The UMass Lowell River Hawks made the trek to Storrs to play the Huskies at the Freitas Ice Forum in what became a very close game. This rivalry hearkens all the way back to 1969 when both teams were playing in Division 2. UMass Lowell holds the edge in the all-time record, holding it at 25-11-3 before the game on Monday night. Since joining Hockey East, UMass Lowell has beat UConn in 7 out of 14 meetings.
Coach Mike Cavanaugh touched on their history with the team.
“Before the game started I told the kids, ‘If it’s any indication of how our last games have gone against Lowell, it’s going to be a one-goal game and we’re going to have to make a play late in the third period to win a hockey game,’” Cavanaugh said.
In this game it was especially noticeable just how physical the Huskies were on the ice. Hockey East is generally considered, like the ECAC, to be a much less physical conference. Unlike more Western teams, Hockey East teams tend to play a more technical brand of hockey, with a greater emphasis on skill and movement than physical defense.
Cavanaugh made note of this identity.
“That’s just part of our identity,” Cavanaugh said. “That’s how we play. I think when we play that way, we create more scoring chances because when you knock a guy over, he’s out of the play and you can beat him to the net.”
As we saw with the series against Boston College, this physical brand of hockey is able to grind down and frustrate the other team and allow the Huskies to maintain greater puck control. This physical drive let UConn (1-3-1) lead the shots on goal of the game. UConn outshot UMass Lowell (1-1) 32-26.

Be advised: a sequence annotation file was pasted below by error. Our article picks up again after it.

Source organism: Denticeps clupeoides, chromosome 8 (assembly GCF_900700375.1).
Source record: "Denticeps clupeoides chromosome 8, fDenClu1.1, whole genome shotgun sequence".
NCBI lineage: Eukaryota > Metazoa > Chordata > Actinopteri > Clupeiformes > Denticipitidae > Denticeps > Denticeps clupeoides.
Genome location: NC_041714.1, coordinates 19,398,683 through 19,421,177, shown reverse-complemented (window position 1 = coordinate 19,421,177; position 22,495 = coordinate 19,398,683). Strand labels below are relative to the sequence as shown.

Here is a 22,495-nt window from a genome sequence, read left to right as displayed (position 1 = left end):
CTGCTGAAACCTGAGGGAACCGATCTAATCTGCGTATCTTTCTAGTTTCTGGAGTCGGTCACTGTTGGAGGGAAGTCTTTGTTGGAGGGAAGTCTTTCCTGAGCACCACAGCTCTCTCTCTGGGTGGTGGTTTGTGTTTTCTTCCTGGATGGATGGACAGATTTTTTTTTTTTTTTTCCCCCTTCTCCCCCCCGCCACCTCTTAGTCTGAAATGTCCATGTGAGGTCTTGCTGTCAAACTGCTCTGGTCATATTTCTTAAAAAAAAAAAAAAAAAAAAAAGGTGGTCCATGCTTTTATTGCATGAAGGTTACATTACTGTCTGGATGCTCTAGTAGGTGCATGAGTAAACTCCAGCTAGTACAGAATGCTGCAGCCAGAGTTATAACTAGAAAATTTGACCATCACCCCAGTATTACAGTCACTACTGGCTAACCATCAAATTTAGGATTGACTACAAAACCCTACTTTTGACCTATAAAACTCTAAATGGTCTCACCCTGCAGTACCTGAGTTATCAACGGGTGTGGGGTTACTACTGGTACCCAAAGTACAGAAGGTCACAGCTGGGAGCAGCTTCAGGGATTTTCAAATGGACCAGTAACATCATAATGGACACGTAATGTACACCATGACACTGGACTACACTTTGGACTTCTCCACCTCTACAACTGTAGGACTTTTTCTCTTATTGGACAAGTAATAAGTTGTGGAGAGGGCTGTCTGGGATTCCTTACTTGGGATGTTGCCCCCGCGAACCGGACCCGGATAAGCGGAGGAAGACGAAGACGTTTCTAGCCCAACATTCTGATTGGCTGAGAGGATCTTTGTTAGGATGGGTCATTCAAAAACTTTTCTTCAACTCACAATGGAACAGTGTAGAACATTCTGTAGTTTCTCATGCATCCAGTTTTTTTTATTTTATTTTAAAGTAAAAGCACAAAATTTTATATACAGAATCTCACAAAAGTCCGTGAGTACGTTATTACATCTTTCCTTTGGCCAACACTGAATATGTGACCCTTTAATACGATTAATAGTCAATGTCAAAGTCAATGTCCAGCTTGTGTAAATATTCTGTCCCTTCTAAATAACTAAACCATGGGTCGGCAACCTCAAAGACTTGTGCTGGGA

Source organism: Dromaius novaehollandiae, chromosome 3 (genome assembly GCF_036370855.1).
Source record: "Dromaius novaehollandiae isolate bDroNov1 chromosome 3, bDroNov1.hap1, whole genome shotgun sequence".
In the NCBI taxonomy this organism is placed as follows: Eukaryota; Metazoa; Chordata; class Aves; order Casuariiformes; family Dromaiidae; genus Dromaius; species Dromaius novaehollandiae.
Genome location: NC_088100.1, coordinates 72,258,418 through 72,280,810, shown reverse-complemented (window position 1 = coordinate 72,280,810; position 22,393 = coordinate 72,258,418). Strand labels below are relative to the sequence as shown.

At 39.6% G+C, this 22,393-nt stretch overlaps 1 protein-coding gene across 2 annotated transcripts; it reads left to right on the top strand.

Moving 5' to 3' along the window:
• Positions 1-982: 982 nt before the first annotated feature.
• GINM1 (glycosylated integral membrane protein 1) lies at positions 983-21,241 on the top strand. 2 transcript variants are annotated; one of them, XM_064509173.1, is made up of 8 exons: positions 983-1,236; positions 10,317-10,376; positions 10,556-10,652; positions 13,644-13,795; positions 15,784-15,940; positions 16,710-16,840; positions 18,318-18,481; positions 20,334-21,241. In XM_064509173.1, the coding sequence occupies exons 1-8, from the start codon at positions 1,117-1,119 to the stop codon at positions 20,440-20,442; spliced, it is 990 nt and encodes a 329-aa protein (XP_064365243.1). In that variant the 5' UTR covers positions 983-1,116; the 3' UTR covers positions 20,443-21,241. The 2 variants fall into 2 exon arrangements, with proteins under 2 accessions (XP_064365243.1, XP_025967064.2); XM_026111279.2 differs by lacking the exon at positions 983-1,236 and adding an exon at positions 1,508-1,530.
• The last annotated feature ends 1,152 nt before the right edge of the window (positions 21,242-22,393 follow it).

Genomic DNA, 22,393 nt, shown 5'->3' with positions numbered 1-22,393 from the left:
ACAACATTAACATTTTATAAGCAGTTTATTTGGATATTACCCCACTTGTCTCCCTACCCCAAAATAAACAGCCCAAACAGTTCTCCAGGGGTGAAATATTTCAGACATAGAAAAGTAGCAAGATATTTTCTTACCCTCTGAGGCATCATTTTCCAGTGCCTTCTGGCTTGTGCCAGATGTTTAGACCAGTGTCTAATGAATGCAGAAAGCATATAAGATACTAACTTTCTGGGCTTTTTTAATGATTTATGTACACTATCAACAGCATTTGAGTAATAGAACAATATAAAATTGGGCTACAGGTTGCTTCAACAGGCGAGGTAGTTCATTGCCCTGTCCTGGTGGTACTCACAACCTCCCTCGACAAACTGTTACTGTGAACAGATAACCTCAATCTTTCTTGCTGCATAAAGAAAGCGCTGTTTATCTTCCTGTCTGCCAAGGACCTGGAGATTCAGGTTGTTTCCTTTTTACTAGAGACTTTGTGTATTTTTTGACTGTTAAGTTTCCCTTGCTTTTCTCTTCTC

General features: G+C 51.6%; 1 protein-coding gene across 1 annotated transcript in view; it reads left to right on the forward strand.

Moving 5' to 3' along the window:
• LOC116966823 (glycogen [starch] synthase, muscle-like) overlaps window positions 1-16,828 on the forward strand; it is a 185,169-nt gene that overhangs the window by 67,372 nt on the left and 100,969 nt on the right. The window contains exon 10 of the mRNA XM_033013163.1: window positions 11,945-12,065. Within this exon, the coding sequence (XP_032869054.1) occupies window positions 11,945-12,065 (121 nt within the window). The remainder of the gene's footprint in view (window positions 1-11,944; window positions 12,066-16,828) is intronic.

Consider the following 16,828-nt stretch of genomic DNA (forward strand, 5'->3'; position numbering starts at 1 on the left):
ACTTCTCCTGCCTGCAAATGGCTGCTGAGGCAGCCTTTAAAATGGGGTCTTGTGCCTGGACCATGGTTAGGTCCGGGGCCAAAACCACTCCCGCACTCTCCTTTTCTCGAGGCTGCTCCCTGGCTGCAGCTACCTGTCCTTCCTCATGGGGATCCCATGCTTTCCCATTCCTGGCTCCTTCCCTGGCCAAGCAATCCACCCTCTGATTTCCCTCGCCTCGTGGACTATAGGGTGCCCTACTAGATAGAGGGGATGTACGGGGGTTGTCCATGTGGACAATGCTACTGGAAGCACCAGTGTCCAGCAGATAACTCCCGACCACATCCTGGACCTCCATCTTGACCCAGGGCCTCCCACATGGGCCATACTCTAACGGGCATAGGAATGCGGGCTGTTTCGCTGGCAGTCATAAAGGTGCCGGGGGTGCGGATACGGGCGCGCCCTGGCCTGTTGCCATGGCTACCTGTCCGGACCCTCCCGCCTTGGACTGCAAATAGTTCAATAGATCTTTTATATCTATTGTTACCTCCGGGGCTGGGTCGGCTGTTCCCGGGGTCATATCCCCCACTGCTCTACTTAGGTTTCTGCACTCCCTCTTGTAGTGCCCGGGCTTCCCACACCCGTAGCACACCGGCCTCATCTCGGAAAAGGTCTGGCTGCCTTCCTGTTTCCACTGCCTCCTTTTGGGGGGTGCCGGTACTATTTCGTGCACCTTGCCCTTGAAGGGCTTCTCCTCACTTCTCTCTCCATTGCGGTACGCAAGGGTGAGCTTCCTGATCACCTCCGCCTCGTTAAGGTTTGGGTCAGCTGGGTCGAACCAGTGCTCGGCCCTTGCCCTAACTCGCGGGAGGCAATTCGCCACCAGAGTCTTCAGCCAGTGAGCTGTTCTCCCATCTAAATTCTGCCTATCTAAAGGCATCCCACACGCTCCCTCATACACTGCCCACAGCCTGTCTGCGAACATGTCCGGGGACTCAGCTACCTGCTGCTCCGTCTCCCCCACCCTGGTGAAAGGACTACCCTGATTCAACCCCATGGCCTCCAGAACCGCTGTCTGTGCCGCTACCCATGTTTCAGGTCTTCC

UConn faced a big problem during the game in their inability to make use of power plays. There were several opportunities where the Huskies were up a man on the ice, like after UMass Lowell forward Lucas Condotta was called for holding early into the second period. The River Hawks were able to kill this penalty. Consistently over the course of the three periods, the River Hawks put constant pressure on the Huskies and took the puck away from their zone. Both teams ended the game 1-for-4 on power play success.
Both goaltenders were a huge part of the success of each team. The Huskies’ junior goaltender Tomas Vomacka made 24 saves and UMass Lowell freshman Henry Welsch made 31. This game remained close for the entirety of play in large part due to the inability of forwards to make it past high quality goaltenders.
The scoreboard opened after a power play goal from River Hawks forward Carl Berglund 12 minutes into the first period. The Huskies did not wait long to catch up, with junior forward Carter Turnbull scoring only four minutes into the second period. UMass Lowell scored the game winner after Lowell forward Zach Kaiser caught the puck off of an attempt to clear the UConn zone. With only 2:50 left in regular play, Kaiser was able to get it past Vomacka.
“They made the play late in the game,” Cavanaugh said. “They won a scrum battle, and the puck took a funny bounce and went way up in the air and I think Jachym [Kondelik] lost sight of where the puck was and the kid made a terrific shot to win the hockey game.”
The Huskies were unable to really force a comeback by pulling Vomacka due to Marc Gatcomb serving a penalty for cross checking at the end of the game. UConn had to play a man down until there were only 50 seconds left in play and were unable to pull Vomacka until there were but 40 seconds left. Ultimately, the comeback was never able to come to fruition, and UConn fell 2-1.